Published Monday, July 13, 2020

More than 4,000 wild animals
recorded during the pandemic

By the A.M. Costa Rica staff

In the last 140 days of the pandemic, the National Ecological Monitoring Program has managed to record more than 4,000 wild animals of 200 species of birds, 24 mammals and other types of animals, in the fourteen country's Protected Wild Areas.

According to Eugenia Arguedas, a biologist of the National System of Conservation Areas program, the animals have been seen during the significant reduction of tourists in national parks due to the restrictions ordered by the government to avoid the spread of covid-19.

Among the most recent recorded animals are in the trails of the Chirripó National Park, located in the encompassing zone of San José, Limón and Cartago provinces, the sighting of tapirs, which is a species that is in danger of extinction, the specialists said.

In the Tenorio National Park, in the Guanacaste Province, the transit of jaguars, wild pigs and green macaws have been recorded in videos.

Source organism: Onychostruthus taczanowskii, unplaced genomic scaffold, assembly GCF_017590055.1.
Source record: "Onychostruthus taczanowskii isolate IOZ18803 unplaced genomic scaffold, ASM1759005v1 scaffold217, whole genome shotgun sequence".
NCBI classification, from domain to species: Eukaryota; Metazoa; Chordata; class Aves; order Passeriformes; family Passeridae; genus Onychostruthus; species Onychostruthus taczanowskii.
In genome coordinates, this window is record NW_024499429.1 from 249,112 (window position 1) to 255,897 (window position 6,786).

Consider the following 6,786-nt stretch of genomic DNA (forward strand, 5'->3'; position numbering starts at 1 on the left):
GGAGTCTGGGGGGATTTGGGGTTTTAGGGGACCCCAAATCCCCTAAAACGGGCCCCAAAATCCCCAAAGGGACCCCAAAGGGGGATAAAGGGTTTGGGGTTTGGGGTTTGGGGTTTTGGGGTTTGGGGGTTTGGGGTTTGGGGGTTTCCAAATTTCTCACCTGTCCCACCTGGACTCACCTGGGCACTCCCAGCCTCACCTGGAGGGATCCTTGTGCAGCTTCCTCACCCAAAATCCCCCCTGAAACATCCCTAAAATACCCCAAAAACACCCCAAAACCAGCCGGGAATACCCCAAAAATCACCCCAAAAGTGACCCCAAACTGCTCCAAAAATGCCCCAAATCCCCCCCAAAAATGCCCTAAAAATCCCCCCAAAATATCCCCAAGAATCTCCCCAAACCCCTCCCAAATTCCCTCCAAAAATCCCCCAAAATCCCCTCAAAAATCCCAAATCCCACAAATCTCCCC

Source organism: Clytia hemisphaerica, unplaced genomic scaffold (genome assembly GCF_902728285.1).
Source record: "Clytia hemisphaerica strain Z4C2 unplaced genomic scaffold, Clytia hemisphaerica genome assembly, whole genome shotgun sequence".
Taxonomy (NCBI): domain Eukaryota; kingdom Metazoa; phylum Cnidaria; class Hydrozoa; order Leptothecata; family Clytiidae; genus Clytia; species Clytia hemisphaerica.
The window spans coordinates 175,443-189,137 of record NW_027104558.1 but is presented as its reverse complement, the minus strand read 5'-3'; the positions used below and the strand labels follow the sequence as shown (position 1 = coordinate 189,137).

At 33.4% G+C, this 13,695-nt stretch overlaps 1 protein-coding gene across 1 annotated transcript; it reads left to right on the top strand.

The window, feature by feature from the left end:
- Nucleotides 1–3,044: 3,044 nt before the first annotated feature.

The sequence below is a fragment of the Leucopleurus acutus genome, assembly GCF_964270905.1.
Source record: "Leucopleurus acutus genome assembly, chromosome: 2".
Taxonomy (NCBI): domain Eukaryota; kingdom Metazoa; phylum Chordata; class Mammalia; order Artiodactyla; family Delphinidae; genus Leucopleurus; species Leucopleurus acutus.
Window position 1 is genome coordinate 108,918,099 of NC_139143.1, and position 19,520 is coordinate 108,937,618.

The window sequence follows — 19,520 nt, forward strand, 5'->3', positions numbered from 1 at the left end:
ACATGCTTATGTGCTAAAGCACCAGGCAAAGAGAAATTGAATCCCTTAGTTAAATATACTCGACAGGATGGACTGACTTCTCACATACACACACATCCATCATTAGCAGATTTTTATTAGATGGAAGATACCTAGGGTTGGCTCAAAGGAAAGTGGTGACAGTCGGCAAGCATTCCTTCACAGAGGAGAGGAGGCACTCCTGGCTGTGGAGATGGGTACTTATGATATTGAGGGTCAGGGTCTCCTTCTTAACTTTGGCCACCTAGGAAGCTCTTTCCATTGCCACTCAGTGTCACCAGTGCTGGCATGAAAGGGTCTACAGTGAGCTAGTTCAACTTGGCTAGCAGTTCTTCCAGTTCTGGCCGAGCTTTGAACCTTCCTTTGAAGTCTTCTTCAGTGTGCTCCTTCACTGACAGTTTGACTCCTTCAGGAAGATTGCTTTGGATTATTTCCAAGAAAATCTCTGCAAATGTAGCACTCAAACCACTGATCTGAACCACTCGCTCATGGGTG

In the Tortuguero National Park, in Limon Province, the passage of wild pigs known as saínos has been recorded.

Jaguars have also been recorded in Corcovado National Park. This species of feline had not been observed in this park for more than 6 years, said Laura Rivera, director of the Osa Conservation Area.

Regarding the last sighting of a jaguar in the park, “it is estimated that this juvenile male is between two and four years old, a fact that reaffirms the value and importance of the national park as an ecosystem that contributes to the conservation of this emblematic species,” Rivera said.

Specialists plan to develop a general analysis of the data of all the protected wild areas to have greater scientific certainty of the sightings of the last few months.

Based on the analysis of the behavior of wild animals during 2020, specialists said they will use data collected for future comparisons of periods of times without restrictions due to a pandemic.

Have you heard of more animal sightings in wild areas of your country? 
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